Morocco is a North African country bordering the Atlantic Ocean and the Mediterranean Sea and the Moroccan Dirham (MAD) is its national currency. The Bank al-Maghrib regulates the circulation and issue of the Moroccan dirham which is made up of 100 santimat. The dirham is the official currency of Morocco, it is still sometimes referred to as rial in colloquial language although the usage is gradually dying out.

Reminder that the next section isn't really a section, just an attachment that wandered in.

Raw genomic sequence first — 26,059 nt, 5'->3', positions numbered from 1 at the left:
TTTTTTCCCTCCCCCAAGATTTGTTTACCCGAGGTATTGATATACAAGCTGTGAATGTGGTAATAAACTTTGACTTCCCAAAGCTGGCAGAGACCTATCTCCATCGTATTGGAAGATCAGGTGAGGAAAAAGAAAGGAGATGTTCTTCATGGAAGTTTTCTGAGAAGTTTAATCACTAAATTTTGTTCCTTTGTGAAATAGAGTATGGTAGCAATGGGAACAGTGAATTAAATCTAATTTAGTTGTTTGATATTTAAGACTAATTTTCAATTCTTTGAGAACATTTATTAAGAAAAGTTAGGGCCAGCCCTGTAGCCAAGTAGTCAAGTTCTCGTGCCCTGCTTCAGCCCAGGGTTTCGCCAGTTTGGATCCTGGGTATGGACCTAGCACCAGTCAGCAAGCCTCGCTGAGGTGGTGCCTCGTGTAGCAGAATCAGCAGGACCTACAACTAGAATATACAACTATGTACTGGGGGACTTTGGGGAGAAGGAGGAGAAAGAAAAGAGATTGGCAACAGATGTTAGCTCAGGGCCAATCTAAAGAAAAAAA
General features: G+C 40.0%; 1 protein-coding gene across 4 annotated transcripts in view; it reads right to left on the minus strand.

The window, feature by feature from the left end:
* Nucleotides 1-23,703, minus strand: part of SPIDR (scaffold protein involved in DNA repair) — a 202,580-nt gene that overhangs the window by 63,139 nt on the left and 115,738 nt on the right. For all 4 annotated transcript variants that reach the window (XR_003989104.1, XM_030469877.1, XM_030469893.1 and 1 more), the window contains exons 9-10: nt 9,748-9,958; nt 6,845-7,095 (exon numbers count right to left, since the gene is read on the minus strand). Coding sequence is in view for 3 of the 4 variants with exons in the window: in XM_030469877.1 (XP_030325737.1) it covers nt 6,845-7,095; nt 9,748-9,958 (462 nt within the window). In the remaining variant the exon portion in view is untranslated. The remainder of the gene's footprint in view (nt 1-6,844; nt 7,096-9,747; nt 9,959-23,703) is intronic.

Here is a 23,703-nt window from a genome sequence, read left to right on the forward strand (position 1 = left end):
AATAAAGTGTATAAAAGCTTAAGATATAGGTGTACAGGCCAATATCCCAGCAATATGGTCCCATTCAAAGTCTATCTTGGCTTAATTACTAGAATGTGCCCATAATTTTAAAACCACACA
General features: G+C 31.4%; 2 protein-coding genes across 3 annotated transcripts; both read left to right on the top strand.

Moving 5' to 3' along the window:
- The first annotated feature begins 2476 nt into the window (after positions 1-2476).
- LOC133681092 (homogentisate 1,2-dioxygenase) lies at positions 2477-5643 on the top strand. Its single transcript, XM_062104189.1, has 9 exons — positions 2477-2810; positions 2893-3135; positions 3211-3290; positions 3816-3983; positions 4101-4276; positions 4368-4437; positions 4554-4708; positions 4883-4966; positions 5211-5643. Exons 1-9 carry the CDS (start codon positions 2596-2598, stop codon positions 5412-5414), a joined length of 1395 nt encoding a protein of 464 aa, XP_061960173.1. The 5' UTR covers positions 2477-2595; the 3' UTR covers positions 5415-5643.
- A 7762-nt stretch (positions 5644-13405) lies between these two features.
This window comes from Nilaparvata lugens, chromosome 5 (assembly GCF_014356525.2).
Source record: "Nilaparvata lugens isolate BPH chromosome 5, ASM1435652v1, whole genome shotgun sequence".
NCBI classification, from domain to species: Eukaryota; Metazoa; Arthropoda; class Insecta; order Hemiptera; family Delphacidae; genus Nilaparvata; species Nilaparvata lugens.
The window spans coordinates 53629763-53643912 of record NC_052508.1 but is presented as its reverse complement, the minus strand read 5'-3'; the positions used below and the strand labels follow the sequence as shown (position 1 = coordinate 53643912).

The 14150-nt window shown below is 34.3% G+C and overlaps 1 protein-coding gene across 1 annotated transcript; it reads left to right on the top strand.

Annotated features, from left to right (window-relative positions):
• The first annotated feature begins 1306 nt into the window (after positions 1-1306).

Modern coins made out of silver, copper, and gold were introduced in 1882 with the silver coins being called dirham. The Moroccan rial also became the country’s official currency in 1882. One rial divides into 10 dirhams or 50 mazunas. When most of the country became a French protectorate in 1912, the rial was replaced by the Moroccan franc. In 1956, Morocco's independence began the dirham was reintroduced. The franc continued in circulation until it was replaced by the santim in 1974. The MAD coins have denominations of ½, 1, 2, 5, and 10 dirhams and the banknotes have denominations of 20, 50, 100, and 200 dirhams. The series of MAD banknotes issued in August 2013 features the royal crown and a portrait of King Mohammed VI, as well as an image of a Moroccan doorway, as an acknowledgment of Morocco’s architectural heritage and an allusion to its openness.